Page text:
Friday, October 23, 2009
Several observations unexpectedly merged into a new project this week. Some parents attending the Parkway Theater Saturday Matinee brought very young children, pre-schoolers who looked to be 4 and 5 years old, to see Flying Deuces. I'm sure they enjoyed the cartoons in a theater setting. I hope they laughed at Laurel and Hardy and who knows what they made of the serial? The point is, we had parents who wanted to introduce their kids to the vintage films but the show wasn't quite right for the extremely young. They surely won't be back for John Wayne or White Zombie, but maybe for the Our Gang / 3 Stooges festival that follows or for Gulliver's Travels.
On Monday Bob DeFlores offered to put up a Matinee flyer in a library where he had presented a jazz program and so he knew the program director quite well. Libraries are busy these days because the economy has driven families to seek free entertainment. Most libraries do give regular special programs in all-purpose meeting rooms that happen to be equipped with video projection. Library budgets keep getting cut, but the "Friends of the Library" parent group helps fund programs they feel are worthwhile. Bob had been paid $100 to introduce and present his jazz show. A Café Roxy show goes for $25, which is a library bargain.
Duh! An idea at last -- a Café Roxy series tailored to the special needs of Libraries. Thus was born Matinee Jr.
We felt library programs needed to be a short and snappy 65-75 minutes long. The solution for attaining that is ... drop the features! Shorts only. The idea was modified to abridge some features with an onscreen note such as: "Many Matinees included westerns. This excerpt from a Roy Rogers western gives a taste of the action and fun." This will allow the inclusion of John Wayne, Gene Autry, the Three Mesquiteers and obscure comedians like Joe E. Brown and Wheeler & Woolsey. Libraries don't have time to show features but excerpts will entertain and educate just as well.
Since all Library Matinees will be free shows, I will edit and abridge where needed to make each show educational, fun and family acceptable by deleting any racial content. The fun part is easy. The educational part is explaining in an opening montage what a Saturday Matinee was. While I dislike censoring innocent stereotype material, it is simply necessary because you can't expect young kids to understand and you don't want to offend anyone in a public library. It also easy to do without destroying a short. For instance, I cut a brief scene in the Our Gang "School's Out" where Farina salivates over eating watermelon. That's a stereotype that might offend today no matter how innocent in 1931. In the rest of the short Farina is just one of the gang and good friends with Chubby, Mary, Wheezer and Jackie Cooper.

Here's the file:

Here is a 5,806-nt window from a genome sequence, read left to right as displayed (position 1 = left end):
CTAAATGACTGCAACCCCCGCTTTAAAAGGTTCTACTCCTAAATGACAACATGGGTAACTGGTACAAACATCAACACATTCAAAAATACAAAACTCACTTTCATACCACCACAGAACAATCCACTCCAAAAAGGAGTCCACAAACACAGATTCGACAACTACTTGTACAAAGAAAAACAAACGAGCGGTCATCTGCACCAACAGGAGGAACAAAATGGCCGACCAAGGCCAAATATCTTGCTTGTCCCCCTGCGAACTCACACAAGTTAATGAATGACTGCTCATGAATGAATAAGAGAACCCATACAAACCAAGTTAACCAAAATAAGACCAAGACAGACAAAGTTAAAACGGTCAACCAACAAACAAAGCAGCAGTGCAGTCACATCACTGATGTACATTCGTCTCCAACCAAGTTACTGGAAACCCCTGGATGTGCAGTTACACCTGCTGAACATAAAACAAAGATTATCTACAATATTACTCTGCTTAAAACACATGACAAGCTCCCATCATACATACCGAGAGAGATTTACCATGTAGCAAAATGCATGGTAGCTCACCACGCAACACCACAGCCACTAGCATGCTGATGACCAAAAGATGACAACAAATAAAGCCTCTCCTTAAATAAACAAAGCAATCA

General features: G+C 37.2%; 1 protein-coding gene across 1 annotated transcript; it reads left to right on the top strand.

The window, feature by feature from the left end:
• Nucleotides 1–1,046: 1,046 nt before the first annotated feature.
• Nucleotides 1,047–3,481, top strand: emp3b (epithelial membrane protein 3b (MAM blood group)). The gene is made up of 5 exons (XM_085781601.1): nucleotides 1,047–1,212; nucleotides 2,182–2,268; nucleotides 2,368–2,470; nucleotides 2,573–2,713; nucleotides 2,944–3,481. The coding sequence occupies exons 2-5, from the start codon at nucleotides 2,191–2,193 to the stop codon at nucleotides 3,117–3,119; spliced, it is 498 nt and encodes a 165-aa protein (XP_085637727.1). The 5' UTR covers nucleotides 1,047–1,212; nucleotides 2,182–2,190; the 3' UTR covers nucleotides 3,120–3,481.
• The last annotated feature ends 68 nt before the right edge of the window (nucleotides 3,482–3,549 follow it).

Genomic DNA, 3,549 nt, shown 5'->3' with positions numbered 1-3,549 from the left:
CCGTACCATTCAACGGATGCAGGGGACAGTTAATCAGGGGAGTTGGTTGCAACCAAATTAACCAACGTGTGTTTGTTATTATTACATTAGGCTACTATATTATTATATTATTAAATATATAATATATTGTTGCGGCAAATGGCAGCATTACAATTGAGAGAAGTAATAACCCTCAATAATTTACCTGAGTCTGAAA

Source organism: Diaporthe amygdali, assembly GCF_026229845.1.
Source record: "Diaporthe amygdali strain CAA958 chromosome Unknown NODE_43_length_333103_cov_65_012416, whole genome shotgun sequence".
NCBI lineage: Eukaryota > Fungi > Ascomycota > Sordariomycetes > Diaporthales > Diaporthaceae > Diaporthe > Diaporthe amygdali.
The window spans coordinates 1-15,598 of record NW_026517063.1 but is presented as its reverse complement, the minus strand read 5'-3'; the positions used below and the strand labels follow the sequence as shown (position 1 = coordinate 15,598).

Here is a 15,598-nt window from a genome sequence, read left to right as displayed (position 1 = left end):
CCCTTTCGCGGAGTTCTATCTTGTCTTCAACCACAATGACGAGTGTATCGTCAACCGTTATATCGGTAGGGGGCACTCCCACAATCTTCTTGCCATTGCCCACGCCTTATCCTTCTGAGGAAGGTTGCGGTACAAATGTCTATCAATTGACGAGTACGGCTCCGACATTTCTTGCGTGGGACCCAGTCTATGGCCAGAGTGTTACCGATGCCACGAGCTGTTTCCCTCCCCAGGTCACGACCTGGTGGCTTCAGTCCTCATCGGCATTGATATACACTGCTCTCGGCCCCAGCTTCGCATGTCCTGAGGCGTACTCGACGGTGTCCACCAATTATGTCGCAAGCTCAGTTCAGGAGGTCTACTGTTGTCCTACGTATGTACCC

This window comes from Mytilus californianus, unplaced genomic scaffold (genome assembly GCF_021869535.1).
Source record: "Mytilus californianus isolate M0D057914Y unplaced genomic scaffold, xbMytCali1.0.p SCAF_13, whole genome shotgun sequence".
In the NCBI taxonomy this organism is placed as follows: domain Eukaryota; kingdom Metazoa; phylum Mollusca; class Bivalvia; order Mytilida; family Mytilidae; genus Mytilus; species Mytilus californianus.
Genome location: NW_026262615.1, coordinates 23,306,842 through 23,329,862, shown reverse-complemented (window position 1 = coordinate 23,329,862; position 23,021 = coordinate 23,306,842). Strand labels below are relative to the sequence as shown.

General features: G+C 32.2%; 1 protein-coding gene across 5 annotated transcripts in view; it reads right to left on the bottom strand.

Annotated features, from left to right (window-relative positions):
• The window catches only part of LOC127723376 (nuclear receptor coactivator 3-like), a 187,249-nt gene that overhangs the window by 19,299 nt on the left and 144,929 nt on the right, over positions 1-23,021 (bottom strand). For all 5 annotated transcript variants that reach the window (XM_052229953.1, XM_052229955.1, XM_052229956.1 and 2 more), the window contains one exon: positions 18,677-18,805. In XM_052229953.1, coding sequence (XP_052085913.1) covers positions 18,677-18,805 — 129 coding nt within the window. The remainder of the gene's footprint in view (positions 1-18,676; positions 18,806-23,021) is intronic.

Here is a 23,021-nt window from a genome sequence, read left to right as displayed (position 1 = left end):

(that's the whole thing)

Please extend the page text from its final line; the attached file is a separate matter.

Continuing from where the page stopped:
So a typical "Matinee Jr." will include two cartoons, a serial chapter, comedy short and feature excerpt. A 3 Stooges/Our Gang Festival will include one short of each, two cartoons, serial chapter and that's it. Two longer shows in "Matinee Jr." will be serial chapter and Gulliver's Travels or serial chapter, cartoon and Flying Deuces. You can see the series develop as the 12 posters gradually appear at Matinee Jr. for Libraries.
We picked "Flash Gordon Conquers the Universe" as the best serial because of the science-fiction adventure, sets, spaceships, costumes, villain, and also because it has less fist fighting than a typical serial. Each chapter runs 20 minutes. Should five minutes be cut out of each to accommodate short attention spans?
The first response from Bob's library contact was great enthusiasm for the idea and the low price. They saw the value of reviving a lost chapter of popular culture -- historical, educational and, yes, still entertaining. One concern was that they could only run one show a month because of other programming commitments. That is OK with me. Run the first four shows one a month and schedule them more often if there is demand. Other libraries might be able to schedule a film show in every Saturday at 10am, noon, 2pm, or sometime.
The next step was to create a Sample DVD for libraries. Done! Like the Roxy Sampler, I will send a free DVD Sampler of Matinee Jr. to any interested Libraries. You can view Matinee Jr. excerpts that includes the library pitch, comedy and cartoon scenes, a chapter ending from Flash Gordon and a trailer for Gulliver's Travels. This is followed on the sample disc by 7 minutes from "Popeye the Sailor Meets Sindbad the Sailor," 9 minutes from Our Gang's "Bear Shooters," 7 minutes of the color Abbott and Costello film "Jack and the Beanstalk" where Lou first meets the giant, and the last 8 minutes of Roy Rogers' "Heldorado."
Onward to plan the shows, design 12 posters, tailor shows to the local library time and content requests, learn how to reach libraries all over the country and... onward!